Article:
He will be ready when the starting gate clangs open. You can bet the bouse on it.


(Tomorrow: A different approach)

February 8, 1980

Green Wants Phils Thinking ‘We’


On the Road with Stan Hochman


Dallas Green keeps telling people that the Phillies' theme this -spring will be "Repair and Prepare."  


Larry Bowa groans, throws up his arms like a guy tossing pizza dough, and hollers. "Repair and Prepare? What is this... PennDot? I feel like a pothole on the Schuylkill Expressway."


Bowa has a tongue like liquid Drano. just as caustic, just as scatological. But this was just a gag, a bit of comic business to help ease the journey between Tedium and Boredom, two Pennsylvania towns on the annual Phillies Press Caravan.


The shortstop has seen the manager's timetable for the first 11 days of spring training and he approves. It is more like Parris Island than Coney Island, and Bowa likes that.


“HE IMPRESSED ME," Bowa said over breakfast in Wilkes-Barre. "He's got a training program lined up. He's showing leadership qualities. I believe in giving the man a chance. Even if it turns out 100 percent wrong."


Is that the same Larry Bowa who jumped so high and screeched so loud when Green took the job last year and said he would use the final 30 games to find out "who wanted to win?"


If Green had been a doctor with cold hands checking Bowa for hernia, the shortstop would not have jumped any higher, screeched any louder.


"We're alike." Bowa said. "Well say things in the heat of anger. But he came to me, said he didnt mean for guys to take it personally. That showed class.


"And I've been watching him this winter. It looks like he knows the direction he wants to go."


The direction is up.


"It was embarrassing last year," Bowa said. "To have the talent we have and come in fourth."


Bowa lugged his frustration home with him. turning his marriage sour. This winter, he has worked at salvaging the marriage, and labored at rediscovering his batting stroke.


"He's at the ballpark every day at 8 in the morning." gushed Pete Rose.


“TEARING IT UP in the batting cage. Now, if we can find a way to start the games at 8 in the morning."


That's easy for Rose to say. He spends his winters taking bows, signing autographs, gobbling potato chips, playing some tennis, and all he does is hit 300 every year.


"I'm from the old school." Bowa said. "The older you get, the harder yon have to work.


"I've talked to guys like Carl Yastrzemski. Tommy John. It's unbelievable, how hard they work all winter.


"I've talked with Gus Hoefling and with the Eagles trainer, the guy rehabilitating Bill Bergey. He gave me a running program, the 330s, the striders. Plus, I run the steps at JFK Stadium every day.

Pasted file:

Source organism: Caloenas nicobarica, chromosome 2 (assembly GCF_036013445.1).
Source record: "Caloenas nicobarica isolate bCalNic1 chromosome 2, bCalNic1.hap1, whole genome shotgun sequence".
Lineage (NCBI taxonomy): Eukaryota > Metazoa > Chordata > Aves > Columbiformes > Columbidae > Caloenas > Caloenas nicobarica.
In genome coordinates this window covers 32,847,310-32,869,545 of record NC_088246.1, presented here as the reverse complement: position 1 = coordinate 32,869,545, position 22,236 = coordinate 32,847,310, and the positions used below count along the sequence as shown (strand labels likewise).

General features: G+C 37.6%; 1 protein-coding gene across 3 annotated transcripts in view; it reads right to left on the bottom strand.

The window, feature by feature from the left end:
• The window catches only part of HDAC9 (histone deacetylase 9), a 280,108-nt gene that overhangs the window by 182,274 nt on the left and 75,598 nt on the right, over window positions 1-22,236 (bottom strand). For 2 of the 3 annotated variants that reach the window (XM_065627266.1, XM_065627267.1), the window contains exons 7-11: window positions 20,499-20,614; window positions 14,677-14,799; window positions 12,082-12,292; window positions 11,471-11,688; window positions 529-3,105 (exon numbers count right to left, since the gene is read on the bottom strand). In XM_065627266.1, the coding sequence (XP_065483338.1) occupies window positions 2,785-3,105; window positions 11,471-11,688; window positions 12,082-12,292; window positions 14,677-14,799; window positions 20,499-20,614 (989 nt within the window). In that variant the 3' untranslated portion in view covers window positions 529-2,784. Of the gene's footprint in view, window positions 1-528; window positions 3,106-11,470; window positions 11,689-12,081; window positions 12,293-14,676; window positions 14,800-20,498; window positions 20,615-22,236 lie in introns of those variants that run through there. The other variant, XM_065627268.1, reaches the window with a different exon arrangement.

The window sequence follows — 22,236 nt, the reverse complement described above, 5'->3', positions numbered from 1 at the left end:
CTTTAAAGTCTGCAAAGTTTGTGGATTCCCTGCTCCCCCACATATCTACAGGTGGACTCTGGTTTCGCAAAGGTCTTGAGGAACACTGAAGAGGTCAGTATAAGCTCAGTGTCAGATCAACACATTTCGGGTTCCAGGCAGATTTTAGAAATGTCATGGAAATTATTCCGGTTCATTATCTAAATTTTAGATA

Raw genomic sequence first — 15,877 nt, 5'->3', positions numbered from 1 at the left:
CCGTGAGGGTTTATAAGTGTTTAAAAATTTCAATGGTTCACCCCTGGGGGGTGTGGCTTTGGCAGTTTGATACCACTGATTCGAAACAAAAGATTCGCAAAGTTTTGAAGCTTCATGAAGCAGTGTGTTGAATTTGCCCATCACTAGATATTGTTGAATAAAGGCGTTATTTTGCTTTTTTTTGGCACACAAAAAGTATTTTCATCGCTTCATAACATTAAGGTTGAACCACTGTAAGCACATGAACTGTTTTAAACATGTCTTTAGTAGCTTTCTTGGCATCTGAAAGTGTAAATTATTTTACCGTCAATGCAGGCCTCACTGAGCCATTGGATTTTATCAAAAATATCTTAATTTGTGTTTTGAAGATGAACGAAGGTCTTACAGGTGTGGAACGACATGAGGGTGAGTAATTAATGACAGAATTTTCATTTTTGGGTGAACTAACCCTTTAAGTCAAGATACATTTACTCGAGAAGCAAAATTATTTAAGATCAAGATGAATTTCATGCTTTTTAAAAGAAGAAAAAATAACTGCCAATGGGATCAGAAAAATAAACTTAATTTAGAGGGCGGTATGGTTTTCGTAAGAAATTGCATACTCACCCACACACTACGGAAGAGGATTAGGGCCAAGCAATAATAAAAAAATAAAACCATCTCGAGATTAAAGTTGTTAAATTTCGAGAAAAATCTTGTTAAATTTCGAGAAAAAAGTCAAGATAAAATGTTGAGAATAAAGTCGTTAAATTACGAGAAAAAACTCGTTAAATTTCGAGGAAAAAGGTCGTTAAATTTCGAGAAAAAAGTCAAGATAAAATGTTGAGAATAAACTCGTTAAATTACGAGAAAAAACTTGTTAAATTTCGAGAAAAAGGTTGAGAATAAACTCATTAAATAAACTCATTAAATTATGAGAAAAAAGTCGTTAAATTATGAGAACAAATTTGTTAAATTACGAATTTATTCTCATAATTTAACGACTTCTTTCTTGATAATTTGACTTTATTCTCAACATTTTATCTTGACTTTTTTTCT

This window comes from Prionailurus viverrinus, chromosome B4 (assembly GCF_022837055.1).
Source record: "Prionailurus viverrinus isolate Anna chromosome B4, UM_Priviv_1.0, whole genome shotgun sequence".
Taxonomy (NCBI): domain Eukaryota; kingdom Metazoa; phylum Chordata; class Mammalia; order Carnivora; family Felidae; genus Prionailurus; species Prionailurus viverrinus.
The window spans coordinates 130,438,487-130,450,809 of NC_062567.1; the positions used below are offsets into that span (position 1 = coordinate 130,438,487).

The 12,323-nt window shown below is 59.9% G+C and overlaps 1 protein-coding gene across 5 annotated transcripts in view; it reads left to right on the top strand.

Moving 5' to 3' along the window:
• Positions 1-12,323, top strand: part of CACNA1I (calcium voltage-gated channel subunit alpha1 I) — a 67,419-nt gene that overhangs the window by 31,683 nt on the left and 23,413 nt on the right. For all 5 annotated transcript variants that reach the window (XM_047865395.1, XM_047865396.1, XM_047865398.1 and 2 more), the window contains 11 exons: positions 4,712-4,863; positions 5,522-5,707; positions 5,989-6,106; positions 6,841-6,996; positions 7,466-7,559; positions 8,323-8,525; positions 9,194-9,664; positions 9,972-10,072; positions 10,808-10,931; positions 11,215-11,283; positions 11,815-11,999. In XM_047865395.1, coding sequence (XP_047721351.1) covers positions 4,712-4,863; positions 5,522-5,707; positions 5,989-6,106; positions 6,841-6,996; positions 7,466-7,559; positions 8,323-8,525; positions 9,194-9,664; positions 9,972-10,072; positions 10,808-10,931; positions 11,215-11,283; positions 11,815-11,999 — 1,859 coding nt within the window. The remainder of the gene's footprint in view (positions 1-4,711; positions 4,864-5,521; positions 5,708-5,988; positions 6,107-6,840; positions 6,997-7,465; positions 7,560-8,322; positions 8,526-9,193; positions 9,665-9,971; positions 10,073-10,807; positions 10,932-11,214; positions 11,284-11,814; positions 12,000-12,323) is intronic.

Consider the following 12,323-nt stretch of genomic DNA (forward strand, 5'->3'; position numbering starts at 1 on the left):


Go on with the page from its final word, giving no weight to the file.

"I'm gonna continue to do weights during the season, twice a week. To maintain strength. Up til now. I've been building up my body, only to tear it down all summer.


"AND I’M LOOKING forward to spring training. Under Frank Lucchesi, under Danny Ozark, I haven't had to work hard. Spring training has been cake.


"The hardest spring training was under Bob Skinner. Where we had to run. I had my best year. Stole 50-something bases.


"I hated the program while we were doing it. Called him everything but a gentleman.


"And if Dallas makes it tough, there’ll be a lot of bitching. But you can’t bitch too much when you came in fourth."


Bowa is a tough, wiry, little guy. a jackrabbit. There are bigger, bulkier guys who dread running. There are some pitchers who have abandoned running in favor of a flexibility program administered by Hoefling.


One of those pitchers is Steve Carlton. Will Carlton choose to run? If directed, will he swerve?


"I'm going to sit down with Carlton." grumbled Green, "one-on-one. With no media there, with no players there."


It is shaping up as the most intriguing one-on-one since Sadat and Begin, since Ali and Frazier, since Sonny and Cher.


"It will be important." Green said. "Because now everybody is looking at this thing... is that the crack in the wall of Dallas Green's discipline, his toughness?


"I CAN SEE THAT building up. Ammunition for people to say Dallas Green can’t handle Steve Carlton.


"But when we sit down I will explain my part of it, what I expect him to do."


Man wins two Cy Young awards, can you expect him to do what a pack of under-achievers are doing, when what he's doing seems tougher, sweatier, more punishing?


"I'm an old school guy." Green, muttered. "I like a running program. But you guys think I'm going out there with a whip and a gun and have everybody run 14 laps. Not so.


"Ill say one thing about Carlton, he's one of the best-conditioned pitchers around. I went through the program with Gus.


"After a half-hour, half of you would drop dead doing it. I can’t get 18 or 20 guys doing Steve Carlton's program. So I'd like to see Steve Carlton do our program.